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’17-’18 Player Forecast: Jeremy Lamb

Player Forecast on Jeremy Lamb

Position: Shooting Guard

Height: 6’5″

Weight: 185 lbs.

Reasons for Optimism:

As Lamb enters his third season with Charlotte and the second season of his three-year, $21mm contract extension with the team, the jury is still out on the 25-year old.

It will be hard to ever view Lamb as a real negative contract for the Hornets – Rich Cho acquired him in the summer of ’15 basically for free. Cho used the peace-pipe non-guaranteed contracts of Matt Barnes (came to Charlotte in Lance Stephenson trade with Clippers) and Luke Ridnour (was literally a Hornet for 24 hours) to ultimately get the Thunder off Lamb’s money so that they could shed salary in an attempt to retain restricted free-agent Enes Kanter. Cho and the front office would go on to extend Jeremy Lamb for the aforementioned three years, $21mm ahead of the league extension deadline for players on the final year of their rookie deal.

It’s tough to evaluate whether or not Lamb will live up to the extension he got from Charlotte, but there are two years remaining on his contract and he’s still only 25. Truth be told, I will always own property on J-Lamb Island. Have always believed in his potential and there’s still time for things to start clicking.

In the ’16-’17 season, J-Lamb’s true shooting percentage, rebounding rate and turnover rate all improved. This is the main reason his PER jumped from a 15.9 in ’15-’16 to a 17.0 last season. In fact, his PER has now improved in each of his five NBA seasons. A slow, steady, and quite underrated improvement is taking place more than some realize.

J-Lamb is already an above average rebounder for a wing. His wingspan is on full display when snatching rebounds over bigger players in traffic.

Learning how to get to your spots as a scorer is what separates the good from the elite, and J-Lamb showed much more intelligence offensively in ’16-’17. Check out how efficient Lamb was at scoring from less than 10-feet last season, and how often he got there.

Stats via NBA.com/stats

Lamb has become very good with creative finishes around the basket. He still pounds the ball too much hunting his shot and must become better at getting to his sweet spots more efficiently, but let me throw a stat at you that might blow your mind. When using 7+ dribbles in a play last season, J-Lamb shot 55.7% on 2FG. This only consisted of 12.4% of his total offense, but it’s still a pretty unbelievable clip and the sign of a good isolation scorer. Again, if he could just learn to get into that scoring motion quicker, but focus on the positive – Lamb is learning how to get to that spot and finishing consistently.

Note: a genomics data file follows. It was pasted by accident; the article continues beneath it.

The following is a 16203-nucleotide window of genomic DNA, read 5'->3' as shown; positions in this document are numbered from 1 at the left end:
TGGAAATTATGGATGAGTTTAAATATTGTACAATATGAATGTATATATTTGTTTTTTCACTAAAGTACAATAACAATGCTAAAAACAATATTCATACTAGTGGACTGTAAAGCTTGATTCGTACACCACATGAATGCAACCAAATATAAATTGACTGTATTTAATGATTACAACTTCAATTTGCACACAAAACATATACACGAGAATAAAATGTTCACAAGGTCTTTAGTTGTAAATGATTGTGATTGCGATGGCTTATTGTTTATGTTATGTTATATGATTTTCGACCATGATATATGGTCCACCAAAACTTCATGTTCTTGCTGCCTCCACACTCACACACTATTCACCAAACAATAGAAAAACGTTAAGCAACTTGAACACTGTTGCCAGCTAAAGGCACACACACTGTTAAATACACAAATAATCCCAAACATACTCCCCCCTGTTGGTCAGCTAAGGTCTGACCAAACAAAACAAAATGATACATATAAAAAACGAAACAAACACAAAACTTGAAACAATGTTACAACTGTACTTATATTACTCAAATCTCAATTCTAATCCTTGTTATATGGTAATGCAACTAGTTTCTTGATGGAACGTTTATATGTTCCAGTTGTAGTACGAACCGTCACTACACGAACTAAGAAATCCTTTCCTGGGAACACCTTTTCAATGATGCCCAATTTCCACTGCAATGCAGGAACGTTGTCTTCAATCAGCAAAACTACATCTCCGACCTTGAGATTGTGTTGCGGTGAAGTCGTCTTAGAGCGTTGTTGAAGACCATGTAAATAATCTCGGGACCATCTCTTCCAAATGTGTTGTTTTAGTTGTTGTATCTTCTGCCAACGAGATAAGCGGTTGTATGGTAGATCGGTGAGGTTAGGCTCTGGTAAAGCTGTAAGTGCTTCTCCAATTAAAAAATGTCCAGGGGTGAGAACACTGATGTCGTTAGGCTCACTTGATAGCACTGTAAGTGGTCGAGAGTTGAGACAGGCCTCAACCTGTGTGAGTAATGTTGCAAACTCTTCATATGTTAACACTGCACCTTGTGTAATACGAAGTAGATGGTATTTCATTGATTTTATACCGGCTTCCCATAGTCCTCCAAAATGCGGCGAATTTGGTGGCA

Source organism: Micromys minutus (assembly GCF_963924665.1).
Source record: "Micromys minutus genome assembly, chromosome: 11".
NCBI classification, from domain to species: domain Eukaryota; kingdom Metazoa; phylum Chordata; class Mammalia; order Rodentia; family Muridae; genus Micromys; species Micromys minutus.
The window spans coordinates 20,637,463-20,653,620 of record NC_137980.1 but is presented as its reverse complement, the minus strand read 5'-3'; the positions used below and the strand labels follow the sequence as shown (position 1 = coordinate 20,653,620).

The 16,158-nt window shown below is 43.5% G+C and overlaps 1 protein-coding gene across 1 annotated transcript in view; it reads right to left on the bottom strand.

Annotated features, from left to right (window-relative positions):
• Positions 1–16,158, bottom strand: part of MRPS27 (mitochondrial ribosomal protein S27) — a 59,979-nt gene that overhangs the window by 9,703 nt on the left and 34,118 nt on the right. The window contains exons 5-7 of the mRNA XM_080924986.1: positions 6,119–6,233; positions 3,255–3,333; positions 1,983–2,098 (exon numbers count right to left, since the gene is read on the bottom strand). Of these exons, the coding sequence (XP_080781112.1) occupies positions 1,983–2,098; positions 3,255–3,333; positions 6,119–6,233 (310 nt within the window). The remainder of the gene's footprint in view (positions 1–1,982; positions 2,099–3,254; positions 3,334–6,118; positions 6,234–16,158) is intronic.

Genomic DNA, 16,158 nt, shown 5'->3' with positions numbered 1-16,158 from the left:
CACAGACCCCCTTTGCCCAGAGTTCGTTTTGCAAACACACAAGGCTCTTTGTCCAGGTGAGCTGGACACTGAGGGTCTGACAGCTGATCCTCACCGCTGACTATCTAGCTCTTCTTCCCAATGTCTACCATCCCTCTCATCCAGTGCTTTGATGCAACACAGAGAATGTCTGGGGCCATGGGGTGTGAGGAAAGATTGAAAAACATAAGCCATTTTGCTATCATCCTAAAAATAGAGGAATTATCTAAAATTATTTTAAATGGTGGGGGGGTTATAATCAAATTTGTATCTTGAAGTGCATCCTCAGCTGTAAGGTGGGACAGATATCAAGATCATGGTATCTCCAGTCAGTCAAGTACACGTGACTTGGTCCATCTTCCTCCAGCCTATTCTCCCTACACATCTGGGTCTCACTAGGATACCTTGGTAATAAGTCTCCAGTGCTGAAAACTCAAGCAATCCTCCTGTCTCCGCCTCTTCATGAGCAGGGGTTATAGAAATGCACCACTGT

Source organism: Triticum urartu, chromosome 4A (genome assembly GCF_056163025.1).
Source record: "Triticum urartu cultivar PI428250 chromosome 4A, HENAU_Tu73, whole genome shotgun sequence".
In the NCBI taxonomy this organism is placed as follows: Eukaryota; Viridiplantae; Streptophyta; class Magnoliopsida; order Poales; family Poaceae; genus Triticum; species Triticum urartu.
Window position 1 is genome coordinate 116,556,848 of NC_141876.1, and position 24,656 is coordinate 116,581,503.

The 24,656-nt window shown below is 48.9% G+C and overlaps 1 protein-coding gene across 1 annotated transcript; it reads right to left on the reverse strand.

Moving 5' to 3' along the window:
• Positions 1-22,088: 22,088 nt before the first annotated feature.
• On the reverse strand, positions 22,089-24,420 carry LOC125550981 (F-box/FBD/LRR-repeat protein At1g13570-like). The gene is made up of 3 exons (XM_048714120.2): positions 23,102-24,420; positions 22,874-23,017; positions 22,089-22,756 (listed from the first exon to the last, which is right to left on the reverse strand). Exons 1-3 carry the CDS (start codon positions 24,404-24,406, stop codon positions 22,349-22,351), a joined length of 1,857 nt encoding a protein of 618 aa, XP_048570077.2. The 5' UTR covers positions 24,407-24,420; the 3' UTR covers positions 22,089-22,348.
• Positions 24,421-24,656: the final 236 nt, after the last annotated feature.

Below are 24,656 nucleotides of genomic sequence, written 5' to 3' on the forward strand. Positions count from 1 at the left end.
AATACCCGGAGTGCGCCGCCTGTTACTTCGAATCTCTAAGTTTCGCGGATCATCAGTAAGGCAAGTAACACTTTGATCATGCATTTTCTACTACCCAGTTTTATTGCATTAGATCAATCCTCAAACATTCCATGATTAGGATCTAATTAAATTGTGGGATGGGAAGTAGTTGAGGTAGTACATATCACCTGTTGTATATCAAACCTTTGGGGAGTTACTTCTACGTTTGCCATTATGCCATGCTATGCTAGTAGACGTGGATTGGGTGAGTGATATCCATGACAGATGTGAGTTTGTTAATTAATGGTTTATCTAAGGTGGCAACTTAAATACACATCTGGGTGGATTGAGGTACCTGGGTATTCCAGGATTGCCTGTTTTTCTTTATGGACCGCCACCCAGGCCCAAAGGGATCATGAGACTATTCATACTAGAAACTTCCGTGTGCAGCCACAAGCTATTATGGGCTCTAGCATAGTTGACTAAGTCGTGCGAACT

J-Lamb uses his long arms to finish over defenders and has become quite proficient at converting on long floaters in the lane (72% in ’16-’17). He pretty much exclusively goes left, but this awkward floater is becoming a real weapon I’d expect to see even more of this season.

If J-Lamb is able to get a head of steam towards the basket going left then there’s a pretty good chance he’s going to finish. Running layups have also become one of his specialties and a shot that he finishes very consistently. Lamb’s length makes his layups difficult to block or even contest. He converted 28-34 (82.4%) on this type of shot last season – incredible clip.

The legend of J-Lamb’s ability to become an effective pick-and-roll ball-handler isn’t dead yet. He shot 43.7% in the PnR last season as the ball-handler and it represented 40.3% of his offense. Lamb also got to the free-throw line 12.4% of the time when running the PnR and only turned the ball over at a low 8.2% frequency. When you run these numbers through the magic Synergy machine, it puts J-Lamb in the 81.9% percentile of PnR ball-handlers.

Slow and steady improvement is happening, but ultimately can J-Lamb secure more of a role in this rotation?

Reasons for Pessimism:

During his two seasons with the Hornets the playing time under Steve Clifford has fluctuated. Lamb has struggled to identify a key reserve role with this team due to the inconsistencies in his game. Most notably, his disinterest defensively and streaky three-point shooting have made it difficult for Clifford to trust Lamb.

With close to a seven-foot wingspan, he has little excuse to not be an effective defender on the wing. Lamb’s 185-190 pound frame doesn’t play to his favor, but the real issue is the lack of commitment shown in spurts defensively.

Lamb has made strides with his effort. He understands this is what is going to earn him playing time under Steve Clifford. It’s the lack of awareness that seems to always be a problem and he’s often a step behind whatever is coming next from the offense. Whether that is a testament of how little time he spends watching film and studying the game away from the court, or if it’s simply a processing issue for Lamb, he’ll have to fix it in order to stick around in the league long-term.